So start with picking up a plastic container from the local container store (Walmart, Target etc.).  Try to get quality containers as the cheap ones (think Dollar Store quality) will break and crack quickly in the field.  The temp ranges from 100f to 4f that I've seen in my 3 years in North Carolina is really hard on plastic.

Step 1:  Rough up the outside.
As I am sure you are aware, paint comes in literally every colour.  This gives a hider infinite possibilities to tailor make the camo to fit the environment as perfectly as possible. So select the paint colours that make sense for the area you are placing the cache.  For the purposes of this post I am going to assume that this cache will be placed in a forest, so I will go for a standard green camo job.

The techniques should work for any (as an example, I have used greys and browns to simulate a cache that looks like its made from cement).  For all paints here, get ones with flat finishes, and except for the spray paint, I use exterior latex for the various colours and apply it with a brush.  The reason is that the can paint can be mixed to any colour, and using the brush allows finer control over where the colours go.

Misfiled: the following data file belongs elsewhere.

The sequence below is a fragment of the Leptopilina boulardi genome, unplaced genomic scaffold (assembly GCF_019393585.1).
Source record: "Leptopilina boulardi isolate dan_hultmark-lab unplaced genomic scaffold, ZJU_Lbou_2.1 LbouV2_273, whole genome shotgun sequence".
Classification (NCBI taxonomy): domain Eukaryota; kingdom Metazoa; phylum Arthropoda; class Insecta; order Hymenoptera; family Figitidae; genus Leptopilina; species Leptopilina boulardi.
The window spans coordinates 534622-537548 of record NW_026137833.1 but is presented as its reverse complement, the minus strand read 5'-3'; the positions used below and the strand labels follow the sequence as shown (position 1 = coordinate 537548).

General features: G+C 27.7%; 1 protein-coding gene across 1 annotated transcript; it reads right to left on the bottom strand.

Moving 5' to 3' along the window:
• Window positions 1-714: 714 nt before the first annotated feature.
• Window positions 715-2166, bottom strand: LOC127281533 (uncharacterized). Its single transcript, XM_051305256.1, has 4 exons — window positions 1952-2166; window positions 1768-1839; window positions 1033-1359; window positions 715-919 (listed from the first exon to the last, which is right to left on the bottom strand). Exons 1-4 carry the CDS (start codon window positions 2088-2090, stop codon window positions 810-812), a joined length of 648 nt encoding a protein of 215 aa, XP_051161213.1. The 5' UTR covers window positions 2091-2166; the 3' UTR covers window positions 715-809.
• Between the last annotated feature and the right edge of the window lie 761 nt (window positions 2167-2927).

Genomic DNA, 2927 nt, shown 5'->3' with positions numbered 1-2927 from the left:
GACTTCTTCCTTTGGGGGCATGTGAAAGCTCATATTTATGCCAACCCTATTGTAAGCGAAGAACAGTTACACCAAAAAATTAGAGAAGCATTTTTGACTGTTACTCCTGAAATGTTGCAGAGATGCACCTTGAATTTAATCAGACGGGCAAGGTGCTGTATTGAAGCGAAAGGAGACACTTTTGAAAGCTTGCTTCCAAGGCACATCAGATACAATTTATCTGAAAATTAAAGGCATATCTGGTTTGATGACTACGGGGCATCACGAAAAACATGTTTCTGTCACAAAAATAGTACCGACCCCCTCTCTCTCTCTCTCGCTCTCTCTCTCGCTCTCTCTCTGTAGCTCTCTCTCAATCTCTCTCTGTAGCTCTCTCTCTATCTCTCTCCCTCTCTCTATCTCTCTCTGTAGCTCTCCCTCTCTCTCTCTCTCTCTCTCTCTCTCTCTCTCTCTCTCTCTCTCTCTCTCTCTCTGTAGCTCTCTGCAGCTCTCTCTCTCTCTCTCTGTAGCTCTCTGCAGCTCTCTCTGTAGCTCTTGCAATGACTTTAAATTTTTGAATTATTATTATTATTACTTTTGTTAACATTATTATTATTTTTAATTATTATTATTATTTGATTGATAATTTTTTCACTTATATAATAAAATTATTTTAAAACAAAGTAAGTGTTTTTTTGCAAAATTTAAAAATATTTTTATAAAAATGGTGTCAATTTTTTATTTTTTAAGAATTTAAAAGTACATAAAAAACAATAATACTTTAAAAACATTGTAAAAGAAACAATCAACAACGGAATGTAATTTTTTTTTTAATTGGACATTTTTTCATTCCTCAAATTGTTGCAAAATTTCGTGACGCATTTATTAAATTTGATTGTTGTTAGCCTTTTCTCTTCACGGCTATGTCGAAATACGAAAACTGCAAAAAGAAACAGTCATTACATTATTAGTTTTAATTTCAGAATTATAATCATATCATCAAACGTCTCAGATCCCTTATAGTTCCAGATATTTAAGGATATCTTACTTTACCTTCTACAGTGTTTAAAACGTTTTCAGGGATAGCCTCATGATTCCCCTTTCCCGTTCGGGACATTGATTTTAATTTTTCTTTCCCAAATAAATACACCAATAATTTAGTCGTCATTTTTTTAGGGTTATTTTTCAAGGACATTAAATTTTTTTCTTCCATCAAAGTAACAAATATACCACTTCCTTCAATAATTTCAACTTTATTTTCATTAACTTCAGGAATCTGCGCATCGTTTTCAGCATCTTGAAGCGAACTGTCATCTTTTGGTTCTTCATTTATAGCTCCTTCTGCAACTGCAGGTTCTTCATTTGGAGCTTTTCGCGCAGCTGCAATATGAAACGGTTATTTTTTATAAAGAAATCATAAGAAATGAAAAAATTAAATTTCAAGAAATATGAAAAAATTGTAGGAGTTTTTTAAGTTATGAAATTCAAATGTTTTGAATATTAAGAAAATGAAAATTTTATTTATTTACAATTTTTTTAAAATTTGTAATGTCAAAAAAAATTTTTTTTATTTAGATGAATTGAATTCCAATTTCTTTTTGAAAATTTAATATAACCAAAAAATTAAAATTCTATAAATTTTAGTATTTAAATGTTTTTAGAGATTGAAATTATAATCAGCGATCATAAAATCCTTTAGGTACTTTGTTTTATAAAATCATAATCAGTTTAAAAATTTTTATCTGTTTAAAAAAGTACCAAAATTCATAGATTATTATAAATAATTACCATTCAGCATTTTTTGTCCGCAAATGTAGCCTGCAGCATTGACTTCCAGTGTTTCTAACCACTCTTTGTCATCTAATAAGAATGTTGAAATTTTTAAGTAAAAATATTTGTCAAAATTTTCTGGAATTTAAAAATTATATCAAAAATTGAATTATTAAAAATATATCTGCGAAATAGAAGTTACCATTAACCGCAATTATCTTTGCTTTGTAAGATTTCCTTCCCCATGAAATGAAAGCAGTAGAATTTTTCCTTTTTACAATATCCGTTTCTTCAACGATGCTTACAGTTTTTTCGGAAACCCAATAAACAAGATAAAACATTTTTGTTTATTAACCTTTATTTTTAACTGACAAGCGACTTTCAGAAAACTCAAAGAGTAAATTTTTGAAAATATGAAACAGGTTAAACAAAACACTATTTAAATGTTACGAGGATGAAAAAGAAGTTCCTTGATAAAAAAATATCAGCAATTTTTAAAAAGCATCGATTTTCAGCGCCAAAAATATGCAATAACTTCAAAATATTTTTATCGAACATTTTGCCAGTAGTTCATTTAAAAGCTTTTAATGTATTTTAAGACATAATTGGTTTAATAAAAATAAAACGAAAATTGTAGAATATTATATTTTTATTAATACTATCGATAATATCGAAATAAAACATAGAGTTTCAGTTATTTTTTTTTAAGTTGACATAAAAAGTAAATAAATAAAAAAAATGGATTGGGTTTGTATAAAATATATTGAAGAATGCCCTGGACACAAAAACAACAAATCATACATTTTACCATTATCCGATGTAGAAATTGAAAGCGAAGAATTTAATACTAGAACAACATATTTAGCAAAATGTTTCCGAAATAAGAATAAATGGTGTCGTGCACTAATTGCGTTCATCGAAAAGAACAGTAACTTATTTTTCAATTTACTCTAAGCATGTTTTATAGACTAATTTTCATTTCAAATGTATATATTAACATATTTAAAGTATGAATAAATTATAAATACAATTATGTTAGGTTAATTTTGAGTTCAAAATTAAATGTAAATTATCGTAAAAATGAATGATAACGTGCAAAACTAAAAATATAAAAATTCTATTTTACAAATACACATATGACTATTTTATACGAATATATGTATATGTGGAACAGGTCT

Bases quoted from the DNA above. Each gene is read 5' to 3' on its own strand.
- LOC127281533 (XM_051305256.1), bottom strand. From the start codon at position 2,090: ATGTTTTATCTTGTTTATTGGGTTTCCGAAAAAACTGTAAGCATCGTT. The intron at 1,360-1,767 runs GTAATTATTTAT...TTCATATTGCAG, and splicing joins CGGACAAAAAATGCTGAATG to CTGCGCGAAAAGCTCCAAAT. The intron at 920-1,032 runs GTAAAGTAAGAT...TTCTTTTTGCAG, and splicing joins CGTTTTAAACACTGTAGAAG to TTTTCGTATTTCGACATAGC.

Step 2: Spray paint base coat.
My camo job will use 3 colours, dark green, lighter green, and brown.

 The first step is to rough up the outside of the container.  This gives more surface area that gives the paint something stronger to hold on to.  It also adds some texture to the smooth plastic which often helps with the camo.